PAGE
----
Heroin Addiction

A user can become addicted to the heroin high after a single use, and it is estimated that physical dependency can occur within one week of consistent use, if not sooner.

What is Heroin?

Heroin is an opioid derived from the sap of a poppy pod, which contains naturally occurring opiates. In medicine, the term opiate references narcotic opioid alkaloids found in the poppy plant; however, in the context of addiction, the term opiate references potentially fatal synthetic drugs. Opiates have been recognized as the most effective painkillers in medicine, as they produce an intense effect of relaxation while temporarily blocking pain receptors in the brain.

Heroin is among the top deadliest substances. When used, it attaches to receptors in the brain stem that control breathing and blood pressure, which greatly increases the chances that an addict will experience heroin-related respiratory complications or death.

How Heroin Addiction Affects Families

Family members of heroin addicts oftentimes live in constant fear that their loved one will overdose or contract an intravenous disease. If a mother is addicted to heroin, she is likely emotionally and physically unavailable to her children, which can lead them to feel neglected, depressed, or anxious; experiencing these feelings as a child could result in lifelong issues with abandonment and even addiction.

Possible Signs of Heroin Use

Heroin is considered a “downer” that results in a euphoric experience. Immediate effects of heroin include:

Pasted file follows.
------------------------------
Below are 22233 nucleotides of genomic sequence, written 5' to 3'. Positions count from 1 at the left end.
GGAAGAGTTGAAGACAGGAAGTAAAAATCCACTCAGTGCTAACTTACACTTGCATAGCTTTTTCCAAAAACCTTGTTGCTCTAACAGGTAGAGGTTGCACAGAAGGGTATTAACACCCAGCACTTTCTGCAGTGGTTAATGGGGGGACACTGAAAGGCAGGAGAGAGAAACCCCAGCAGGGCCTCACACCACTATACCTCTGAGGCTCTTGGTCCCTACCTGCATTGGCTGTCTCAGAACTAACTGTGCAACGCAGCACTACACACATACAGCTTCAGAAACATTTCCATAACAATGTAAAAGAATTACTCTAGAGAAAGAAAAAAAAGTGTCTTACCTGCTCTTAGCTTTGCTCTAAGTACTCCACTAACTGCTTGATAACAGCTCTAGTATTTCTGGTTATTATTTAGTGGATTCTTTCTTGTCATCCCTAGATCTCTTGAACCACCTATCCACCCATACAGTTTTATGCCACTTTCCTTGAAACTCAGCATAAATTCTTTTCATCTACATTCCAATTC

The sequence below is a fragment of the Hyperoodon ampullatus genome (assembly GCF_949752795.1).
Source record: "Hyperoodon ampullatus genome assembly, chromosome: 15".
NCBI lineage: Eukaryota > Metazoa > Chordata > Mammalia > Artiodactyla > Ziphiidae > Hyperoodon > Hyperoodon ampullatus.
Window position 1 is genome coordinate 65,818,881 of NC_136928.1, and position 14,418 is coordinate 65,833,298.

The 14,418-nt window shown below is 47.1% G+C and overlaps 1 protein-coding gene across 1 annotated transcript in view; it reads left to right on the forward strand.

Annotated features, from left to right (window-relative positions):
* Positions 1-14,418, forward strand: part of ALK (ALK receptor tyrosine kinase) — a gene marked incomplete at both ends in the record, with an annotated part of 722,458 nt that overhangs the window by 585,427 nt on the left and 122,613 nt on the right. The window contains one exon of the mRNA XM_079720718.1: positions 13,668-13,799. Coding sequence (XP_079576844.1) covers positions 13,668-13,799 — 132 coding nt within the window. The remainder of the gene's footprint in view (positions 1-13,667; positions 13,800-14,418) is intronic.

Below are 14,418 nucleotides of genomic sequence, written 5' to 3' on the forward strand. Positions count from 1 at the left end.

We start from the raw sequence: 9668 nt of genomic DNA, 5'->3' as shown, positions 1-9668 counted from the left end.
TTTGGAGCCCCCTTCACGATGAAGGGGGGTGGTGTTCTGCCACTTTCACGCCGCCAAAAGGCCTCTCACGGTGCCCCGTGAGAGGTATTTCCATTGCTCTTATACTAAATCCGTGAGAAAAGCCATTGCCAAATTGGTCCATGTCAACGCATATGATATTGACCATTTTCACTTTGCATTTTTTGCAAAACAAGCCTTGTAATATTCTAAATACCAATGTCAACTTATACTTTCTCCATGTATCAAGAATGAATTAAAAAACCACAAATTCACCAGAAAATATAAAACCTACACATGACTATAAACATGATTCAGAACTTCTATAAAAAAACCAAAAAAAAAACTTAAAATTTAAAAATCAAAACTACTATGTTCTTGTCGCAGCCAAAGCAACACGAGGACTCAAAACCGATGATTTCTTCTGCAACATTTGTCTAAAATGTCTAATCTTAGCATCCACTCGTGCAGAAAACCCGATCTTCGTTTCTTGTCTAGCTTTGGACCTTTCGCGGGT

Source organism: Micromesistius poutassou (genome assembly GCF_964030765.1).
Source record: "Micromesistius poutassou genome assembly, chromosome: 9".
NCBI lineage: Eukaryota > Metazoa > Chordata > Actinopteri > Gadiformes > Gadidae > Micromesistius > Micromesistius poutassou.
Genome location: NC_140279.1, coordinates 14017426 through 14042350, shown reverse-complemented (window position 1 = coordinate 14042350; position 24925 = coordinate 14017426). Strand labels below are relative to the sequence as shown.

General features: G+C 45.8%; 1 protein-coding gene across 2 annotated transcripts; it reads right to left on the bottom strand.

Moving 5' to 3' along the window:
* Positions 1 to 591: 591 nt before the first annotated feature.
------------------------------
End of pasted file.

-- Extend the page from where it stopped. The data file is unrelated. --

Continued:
• Shortness of breath
  • Dry mouth, also called “cotton” mouth
  • Constricted pupils
  • Erratic behavior
  • Confusion
  • Involuntarily falling asleep, also called “nodding”
  • Slow, heavy movements

However, if you suspect that a loved one is using heroin, please note that the symptoms above aren’t exclusive to substance abuse.

Behavioral Effects of Heroin Addiction

As the addiction to heroin progresses, the addict commonly begins showing behavioral inconsistencies, including:

  • Lying
  • Substantial increases in sleeping
  • Incoherent speech, rambling
  • Lack of pride in personal hygiene and appearance
  • Sudden distance from friends and family
  • Borrowing money
  • Extreme mood swings, manic behavior
  • Theft
  • Emotional projection

Other Than an Overdose…

There are many health risks associated with heroin abuse. Short-term risks include fatal overdose; listed below are the more severe long-term risks, such as:

  • HIV/AIDS (intravenous use)
  • Hepatitis C (intravenous use)
  • Collapsed veins (intravenous use)
  • Infection of the heart lining and valves
  • Abscesses
  • Cellulitis
  • Liver Disease
  • Pulmonary complications, including pneumonia

Withdrawing From Heroin

The high of heroin is described as calm and warmth spreading through the body and a dissipation of concerns. Users experience temporary feelings of happiness and contentment.

But when the high wears off, the user will experience mild symptoms like irritability, anxiety, sweating, aching muscles, and insomnia. Then, if they don’t use again, they could start showing more severe symptoms like vomiting and intense muscle cramping.

Although withdrawal from heroin is not life-threatening, the effects can happen so quickly that an addict continues to use just to avoid “dopesickness.”

About Treatment

Sadly, the number of heroin-related deaths just continues to rise. At Canyon Vista, we support and believe in every individual’s ability to turn their life around and heal after heroin addiction. All it takes is the first step of admitting you have a problem; then, Canyon Vista can help you start on the path to recovery.

For more information about Canyon Vista Recovery Center, contact us at
(888) 979-1840.